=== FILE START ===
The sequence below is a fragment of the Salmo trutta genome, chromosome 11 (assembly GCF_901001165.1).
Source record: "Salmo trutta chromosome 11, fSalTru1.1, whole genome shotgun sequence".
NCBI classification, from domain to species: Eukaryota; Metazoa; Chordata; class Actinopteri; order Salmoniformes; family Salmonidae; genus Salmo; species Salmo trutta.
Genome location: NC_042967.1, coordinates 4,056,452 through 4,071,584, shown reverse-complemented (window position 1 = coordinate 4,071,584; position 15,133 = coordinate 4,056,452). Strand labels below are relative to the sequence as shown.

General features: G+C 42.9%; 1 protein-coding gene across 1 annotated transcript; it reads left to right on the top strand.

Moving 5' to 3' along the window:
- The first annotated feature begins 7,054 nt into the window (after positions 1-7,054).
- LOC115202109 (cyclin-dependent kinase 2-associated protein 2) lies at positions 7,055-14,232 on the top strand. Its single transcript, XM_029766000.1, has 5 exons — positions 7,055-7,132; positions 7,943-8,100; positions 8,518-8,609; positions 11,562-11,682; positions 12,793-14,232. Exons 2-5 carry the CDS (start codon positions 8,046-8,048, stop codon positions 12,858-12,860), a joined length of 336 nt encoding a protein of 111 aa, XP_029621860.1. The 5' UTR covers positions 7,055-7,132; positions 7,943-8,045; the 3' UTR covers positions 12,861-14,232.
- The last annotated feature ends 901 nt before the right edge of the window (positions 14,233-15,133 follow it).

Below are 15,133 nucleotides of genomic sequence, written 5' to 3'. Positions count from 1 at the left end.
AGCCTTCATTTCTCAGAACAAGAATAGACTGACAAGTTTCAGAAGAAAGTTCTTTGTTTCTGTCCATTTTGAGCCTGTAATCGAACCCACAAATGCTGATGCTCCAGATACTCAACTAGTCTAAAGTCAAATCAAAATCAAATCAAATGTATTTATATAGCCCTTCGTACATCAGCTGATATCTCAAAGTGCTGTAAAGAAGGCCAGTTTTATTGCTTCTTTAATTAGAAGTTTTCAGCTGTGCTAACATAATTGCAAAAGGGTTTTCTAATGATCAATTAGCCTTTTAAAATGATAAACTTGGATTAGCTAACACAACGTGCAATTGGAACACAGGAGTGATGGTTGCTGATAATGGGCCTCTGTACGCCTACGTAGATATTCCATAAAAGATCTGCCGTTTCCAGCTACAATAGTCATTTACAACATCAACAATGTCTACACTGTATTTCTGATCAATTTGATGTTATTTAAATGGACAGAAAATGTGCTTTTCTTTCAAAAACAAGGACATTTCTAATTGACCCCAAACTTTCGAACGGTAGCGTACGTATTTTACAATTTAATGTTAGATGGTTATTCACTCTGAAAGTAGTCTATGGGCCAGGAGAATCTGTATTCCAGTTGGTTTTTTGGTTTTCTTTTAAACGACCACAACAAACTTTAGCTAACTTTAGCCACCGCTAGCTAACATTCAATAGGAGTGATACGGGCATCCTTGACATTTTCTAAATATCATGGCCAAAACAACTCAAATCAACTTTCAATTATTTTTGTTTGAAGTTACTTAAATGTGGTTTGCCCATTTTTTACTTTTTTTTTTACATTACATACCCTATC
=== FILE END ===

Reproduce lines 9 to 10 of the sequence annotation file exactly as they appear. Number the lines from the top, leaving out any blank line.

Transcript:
- The last annotated feature ends 901 nt before the right edge of the window (positions 14,233-15,133 follow it).

Below are 15,133 nucleotides of genomic sequence, written 5' to 3'. Positions count from 1 at the left end.